Basque country isn’t typically associated with bullfights quite like Castile or Andalusia, but the Basque certainly have their own festivals rooted in bullfighting. If you know anything about bullfighting, then surely you are familiar with the Running of the Bulls in Pampalona (technically also in the Basque country), but if you’re interested in seeing more than just bullfights the Corridas Generales is a fantastic way to experience cuisine, music, language, and partying Basque-style. Basque cuisine is heavily influenced by the duality of the sea and the fertile valleys located deep in the mountains, along the coast fish and seafood reign supreme, while in the inland fresh and cured meats are the foodstuffs of choice. If you’re a fan of hard cider, you absolutely must try Basque apple cider served at a Sagardotegi (cider house), which is essentially a very large, rustic restaurant with a menu showcasing salt cod omelets, grilled t-bone steaks, and goat cheese served with walnuts. If you’re interested in the nightlife, consider the txikiteo, which is a mass tapas crawl from bar to restaurant, to bar to restaurant which is incredibly popular in Bilbao, it’s a great way to mingle with locals. Even if you’re not particularly interested in attending the bullfights, popular bands (Basque, Spanish, and international) rock the nights away in the bullrings after a particularly excellent fight. If you are interested in experiencing Bilbao for its bullfighting spirit, consider attending the bullfighting museum near the ring or watch a fight itself, Bilbao is known for its “comedic” fights, where the matador seeks to embarrass the bull. A particularly feisty bull will be allowed to return to the pasture after the fight.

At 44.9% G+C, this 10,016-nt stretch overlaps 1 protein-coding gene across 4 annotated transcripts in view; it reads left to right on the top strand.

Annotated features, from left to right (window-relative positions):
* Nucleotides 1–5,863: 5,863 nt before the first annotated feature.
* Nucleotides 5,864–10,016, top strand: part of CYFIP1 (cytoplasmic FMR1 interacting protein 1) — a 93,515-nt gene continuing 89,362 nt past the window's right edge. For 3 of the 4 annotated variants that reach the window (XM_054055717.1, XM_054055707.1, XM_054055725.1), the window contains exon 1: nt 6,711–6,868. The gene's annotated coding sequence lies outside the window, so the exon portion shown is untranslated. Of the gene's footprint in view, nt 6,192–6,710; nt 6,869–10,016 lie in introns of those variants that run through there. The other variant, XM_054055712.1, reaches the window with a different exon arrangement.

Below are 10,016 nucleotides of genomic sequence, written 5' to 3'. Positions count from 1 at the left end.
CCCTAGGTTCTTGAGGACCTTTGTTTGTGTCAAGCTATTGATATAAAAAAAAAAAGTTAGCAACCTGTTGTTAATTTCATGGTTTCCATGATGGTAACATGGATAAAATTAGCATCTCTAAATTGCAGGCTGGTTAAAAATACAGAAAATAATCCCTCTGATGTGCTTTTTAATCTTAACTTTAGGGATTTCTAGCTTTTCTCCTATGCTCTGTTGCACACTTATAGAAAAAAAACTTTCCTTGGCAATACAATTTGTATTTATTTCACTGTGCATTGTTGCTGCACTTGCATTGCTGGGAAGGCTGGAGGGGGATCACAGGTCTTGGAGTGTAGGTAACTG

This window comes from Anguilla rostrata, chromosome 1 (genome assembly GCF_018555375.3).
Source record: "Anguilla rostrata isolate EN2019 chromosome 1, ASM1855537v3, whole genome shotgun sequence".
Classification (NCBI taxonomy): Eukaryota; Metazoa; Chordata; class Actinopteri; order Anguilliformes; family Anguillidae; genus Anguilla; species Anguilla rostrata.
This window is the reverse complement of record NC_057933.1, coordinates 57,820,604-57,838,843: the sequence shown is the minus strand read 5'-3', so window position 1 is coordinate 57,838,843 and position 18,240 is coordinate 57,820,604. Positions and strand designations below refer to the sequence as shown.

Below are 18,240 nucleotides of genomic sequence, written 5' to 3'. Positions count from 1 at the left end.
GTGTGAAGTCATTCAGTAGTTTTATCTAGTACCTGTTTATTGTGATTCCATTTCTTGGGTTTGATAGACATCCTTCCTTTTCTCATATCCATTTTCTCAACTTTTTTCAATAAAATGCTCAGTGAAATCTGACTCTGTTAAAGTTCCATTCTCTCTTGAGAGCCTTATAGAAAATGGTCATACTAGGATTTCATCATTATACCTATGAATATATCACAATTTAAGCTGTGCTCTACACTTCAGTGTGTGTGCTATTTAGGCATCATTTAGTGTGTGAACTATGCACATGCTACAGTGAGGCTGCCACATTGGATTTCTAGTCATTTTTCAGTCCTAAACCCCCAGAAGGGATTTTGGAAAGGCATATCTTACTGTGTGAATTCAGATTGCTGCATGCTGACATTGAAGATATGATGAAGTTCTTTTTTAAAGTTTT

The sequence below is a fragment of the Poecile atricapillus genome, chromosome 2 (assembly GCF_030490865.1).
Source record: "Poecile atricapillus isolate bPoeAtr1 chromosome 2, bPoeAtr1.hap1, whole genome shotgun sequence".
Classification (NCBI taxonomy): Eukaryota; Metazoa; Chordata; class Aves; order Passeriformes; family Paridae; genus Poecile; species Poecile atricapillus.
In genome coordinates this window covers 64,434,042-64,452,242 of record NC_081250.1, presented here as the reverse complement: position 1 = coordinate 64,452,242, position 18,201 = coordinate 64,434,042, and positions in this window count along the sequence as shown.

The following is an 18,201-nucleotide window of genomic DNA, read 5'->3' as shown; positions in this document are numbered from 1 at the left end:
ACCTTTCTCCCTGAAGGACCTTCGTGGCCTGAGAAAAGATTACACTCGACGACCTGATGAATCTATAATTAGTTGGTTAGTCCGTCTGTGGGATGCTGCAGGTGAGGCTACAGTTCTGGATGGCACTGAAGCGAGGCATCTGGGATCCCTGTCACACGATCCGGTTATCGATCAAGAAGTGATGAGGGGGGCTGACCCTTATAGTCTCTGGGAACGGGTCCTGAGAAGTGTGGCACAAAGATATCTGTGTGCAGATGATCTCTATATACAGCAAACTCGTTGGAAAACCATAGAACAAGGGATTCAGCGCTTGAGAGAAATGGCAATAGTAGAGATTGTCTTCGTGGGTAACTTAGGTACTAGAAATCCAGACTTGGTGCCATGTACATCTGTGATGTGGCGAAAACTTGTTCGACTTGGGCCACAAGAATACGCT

#1: Seville, Feria de Sevilla